Flame Broiler Inc. didn’t have to do much in the way of marketing for the start of its online ordering rollout.
Given digital ordering has become the norm for many consumers, the Santa Ana-based Korean-inspired rice bowl chain’s head of technology and brand Daniel Lee said the orders immediately came in when corporate began piloting it at its eight company-owned restaurants in the fall.
“It didn’t take any coaxing,” said Lee.
Flame Broiler currently counts 180 restaurants, with roughly 60 now offering online ordering. The goal is to have it launched systemwide by the end of the year.
Implementing the technology had been in the works for awhile at Flame Broiler, as has been the case for many restaurant companies.
“It was something that most in the restaurant industry had already started toying with and then the pandemic just accelerated a lot of that,” Lee said.
Most of the Flame Broiler locations offer online orders for in-person pick up, but Lee said the chain has begun testing delivery at corporate-owned stores.
“It’s a little bit different on the operator side for stores, so it requires a lot more. There’s just a lot more to think about on our end,” he said, explaining a lot of planning goes into aspects such as packaging and refunds.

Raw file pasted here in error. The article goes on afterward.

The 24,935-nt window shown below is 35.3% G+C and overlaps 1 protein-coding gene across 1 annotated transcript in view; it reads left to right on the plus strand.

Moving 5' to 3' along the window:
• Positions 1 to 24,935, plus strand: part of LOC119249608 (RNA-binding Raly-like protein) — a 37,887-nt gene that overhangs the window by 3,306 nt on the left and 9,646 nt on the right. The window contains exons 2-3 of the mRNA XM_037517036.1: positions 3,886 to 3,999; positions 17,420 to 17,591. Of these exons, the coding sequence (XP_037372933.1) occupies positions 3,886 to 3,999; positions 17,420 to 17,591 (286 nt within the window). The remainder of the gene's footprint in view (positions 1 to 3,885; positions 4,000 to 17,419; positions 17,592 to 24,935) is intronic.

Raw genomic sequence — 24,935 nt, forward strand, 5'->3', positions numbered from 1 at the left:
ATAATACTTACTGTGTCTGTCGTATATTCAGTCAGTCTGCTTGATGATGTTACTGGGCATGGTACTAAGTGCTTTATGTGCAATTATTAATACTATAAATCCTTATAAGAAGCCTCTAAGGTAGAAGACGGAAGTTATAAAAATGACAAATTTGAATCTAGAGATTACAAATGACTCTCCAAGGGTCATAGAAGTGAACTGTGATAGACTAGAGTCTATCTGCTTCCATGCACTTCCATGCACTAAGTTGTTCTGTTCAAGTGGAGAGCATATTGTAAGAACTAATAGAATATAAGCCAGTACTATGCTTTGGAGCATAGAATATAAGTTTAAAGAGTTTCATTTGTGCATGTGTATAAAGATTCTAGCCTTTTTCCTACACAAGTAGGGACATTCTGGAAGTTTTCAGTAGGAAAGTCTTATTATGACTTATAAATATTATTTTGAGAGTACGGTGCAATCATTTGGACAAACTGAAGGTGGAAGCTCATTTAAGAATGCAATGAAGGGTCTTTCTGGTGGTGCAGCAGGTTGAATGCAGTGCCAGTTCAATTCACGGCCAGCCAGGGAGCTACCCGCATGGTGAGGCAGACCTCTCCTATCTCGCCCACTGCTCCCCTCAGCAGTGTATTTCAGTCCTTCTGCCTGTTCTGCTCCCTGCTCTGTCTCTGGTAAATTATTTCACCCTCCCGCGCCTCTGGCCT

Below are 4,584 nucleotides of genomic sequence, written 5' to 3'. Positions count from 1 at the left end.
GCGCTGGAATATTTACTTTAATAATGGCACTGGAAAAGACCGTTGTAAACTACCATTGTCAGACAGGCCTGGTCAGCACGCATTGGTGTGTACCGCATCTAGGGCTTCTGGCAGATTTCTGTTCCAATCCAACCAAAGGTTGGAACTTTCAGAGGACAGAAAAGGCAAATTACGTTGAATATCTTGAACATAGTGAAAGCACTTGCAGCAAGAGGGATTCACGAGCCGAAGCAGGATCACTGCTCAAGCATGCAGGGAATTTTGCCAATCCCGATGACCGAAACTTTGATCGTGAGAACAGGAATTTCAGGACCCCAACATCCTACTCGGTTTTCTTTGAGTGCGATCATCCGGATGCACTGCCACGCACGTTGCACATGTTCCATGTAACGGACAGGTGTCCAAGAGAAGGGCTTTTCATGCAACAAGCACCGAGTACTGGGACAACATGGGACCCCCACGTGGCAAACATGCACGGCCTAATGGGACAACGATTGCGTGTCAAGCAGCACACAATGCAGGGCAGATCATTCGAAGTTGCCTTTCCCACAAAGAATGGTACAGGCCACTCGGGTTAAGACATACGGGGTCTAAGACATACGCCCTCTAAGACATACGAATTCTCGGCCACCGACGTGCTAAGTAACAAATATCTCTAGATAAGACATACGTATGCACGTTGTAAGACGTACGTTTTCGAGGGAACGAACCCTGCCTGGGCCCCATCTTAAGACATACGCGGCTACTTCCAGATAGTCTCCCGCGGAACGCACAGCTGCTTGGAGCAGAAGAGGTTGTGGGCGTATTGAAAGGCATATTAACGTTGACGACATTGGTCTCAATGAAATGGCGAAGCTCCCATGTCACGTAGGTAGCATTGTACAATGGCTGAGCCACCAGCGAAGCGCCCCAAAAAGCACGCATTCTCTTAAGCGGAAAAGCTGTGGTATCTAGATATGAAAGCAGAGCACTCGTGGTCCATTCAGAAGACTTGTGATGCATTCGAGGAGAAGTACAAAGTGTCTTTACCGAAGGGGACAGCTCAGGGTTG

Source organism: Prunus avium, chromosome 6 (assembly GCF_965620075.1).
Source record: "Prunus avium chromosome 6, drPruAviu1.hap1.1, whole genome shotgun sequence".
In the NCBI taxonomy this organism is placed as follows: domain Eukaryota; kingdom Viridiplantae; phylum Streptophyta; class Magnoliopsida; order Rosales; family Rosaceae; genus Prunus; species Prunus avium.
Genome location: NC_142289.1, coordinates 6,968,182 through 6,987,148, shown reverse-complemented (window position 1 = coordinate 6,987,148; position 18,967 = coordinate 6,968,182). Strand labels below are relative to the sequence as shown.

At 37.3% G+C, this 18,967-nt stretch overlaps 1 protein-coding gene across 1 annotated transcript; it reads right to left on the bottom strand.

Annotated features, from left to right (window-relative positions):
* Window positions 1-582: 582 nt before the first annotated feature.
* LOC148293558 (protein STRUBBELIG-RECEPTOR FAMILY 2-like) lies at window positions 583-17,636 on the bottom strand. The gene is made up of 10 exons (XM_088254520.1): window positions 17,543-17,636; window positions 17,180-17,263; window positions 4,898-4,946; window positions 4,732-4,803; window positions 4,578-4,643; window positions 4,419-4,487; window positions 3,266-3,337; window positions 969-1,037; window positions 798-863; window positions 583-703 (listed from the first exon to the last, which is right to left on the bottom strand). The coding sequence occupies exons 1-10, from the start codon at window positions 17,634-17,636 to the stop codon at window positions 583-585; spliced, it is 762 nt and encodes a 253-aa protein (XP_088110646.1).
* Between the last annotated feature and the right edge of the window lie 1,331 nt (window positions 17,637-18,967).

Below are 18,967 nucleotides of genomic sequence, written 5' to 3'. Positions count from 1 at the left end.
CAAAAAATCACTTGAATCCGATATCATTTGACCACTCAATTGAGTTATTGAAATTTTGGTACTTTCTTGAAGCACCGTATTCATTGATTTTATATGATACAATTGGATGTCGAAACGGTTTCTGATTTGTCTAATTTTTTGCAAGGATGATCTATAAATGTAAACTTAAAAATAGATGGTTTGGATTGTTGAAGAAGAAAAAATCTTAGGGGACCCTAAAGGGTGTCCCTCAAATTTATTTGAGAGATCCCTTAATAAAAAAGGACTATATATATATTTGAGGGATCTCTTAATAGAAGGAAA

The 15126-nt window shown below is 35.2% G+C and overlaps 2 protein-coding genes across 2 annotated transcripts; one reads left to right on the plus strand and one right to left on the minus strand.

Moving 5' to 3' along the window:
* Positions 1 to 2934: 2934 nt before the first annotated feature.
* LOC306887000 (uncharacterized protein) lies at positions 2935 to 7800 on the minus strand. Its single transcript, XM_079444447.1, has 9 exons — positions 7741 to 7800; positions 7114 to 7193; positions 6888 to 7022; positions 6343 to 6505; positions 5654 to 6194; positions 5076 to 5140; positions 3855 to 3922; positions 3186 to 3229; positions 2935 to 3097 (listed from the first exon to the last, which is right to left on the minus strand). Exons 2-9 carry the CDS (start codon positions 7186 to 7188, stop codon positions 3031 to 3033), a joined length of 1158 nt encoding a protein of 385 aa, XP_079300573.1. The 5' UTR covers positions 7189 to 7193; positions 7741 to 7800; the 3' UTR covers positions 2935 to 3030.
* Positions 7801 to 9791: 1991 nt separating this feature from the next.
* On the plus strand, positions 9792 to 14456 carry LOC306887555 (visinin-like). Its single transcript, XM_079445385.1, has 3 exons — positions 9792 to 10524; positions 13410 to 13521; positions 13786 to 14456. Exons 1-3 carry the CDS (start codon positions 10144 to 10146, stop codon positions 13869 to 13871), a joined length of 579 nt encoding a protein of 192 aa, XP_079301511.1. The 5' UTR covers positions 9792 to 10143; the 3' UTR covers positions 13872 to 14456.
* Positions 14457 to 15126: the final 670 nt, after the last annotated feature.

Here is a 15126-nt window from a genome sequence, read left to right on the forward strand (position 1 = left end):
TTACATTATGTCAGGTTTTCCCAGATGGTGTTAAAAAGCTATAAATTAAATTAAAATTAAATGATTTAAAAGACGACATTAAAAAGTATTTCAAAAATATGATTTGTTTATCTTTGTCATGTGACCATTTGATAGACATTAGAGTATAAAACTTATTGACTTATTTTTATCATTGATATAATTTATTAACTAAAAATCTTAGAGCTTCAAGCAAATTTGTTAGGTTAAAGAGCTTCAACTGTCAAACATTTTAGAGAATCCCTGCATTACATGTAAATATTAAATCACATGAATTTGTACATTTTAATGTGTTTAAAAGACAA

Franchisees will begin testing delivery in the next couple weeks, according to Lee. The final phase of channel diversification for Flame Broiler would be the launch of curbside pick-up in the next few months but that, he explained, “is an entirely different animal” when it comes to the operations portion.
For now, the company’s restaurants will service online orders from their respective kitchens, although the company’s monitoring the environment around ghost kitchens, Lee said.
Tech to Stay on Brand
The executive balances two different responsibilities in his role at Flame Broiler.
Lee, as head of technology, is at the forefront of bringing new tools to the company, something particularly important considering the current business environment. Software to help with forecasting and trends is key.
“From a data front, that’s become really challenging all of a sudden because if you’re trying to forecast demand, all of a sudden all the historical data we have, it’s not useless, but if you think about this time period last year versus this time period this year, it’s just very different,” Lee said.
He added most brands are scrambling just to figure it all out.
The executive’s other role, as head of brand, also keeps him busy with a loyalty program currently in the works. That could launch as early as year’s end and could be tied to an app.
The company also has more promotions, something it’s had to carefully map out considering COVID.
“One of the biggest challenges we have right now is the in-store real estate, just how much pure signage square footage we have to be able to promote certain things we’re doing,” Lee said.
Areas where indoor dining used to occur are essentially dead space for marketing materials or anything else. That’s made it more difficult to market new offers. Social media or display ads have helped offset that to some extent. In other cases, some promotions have simply been delayed.
Added Lee: “We’ve had to prioritize what we want to launch and when.”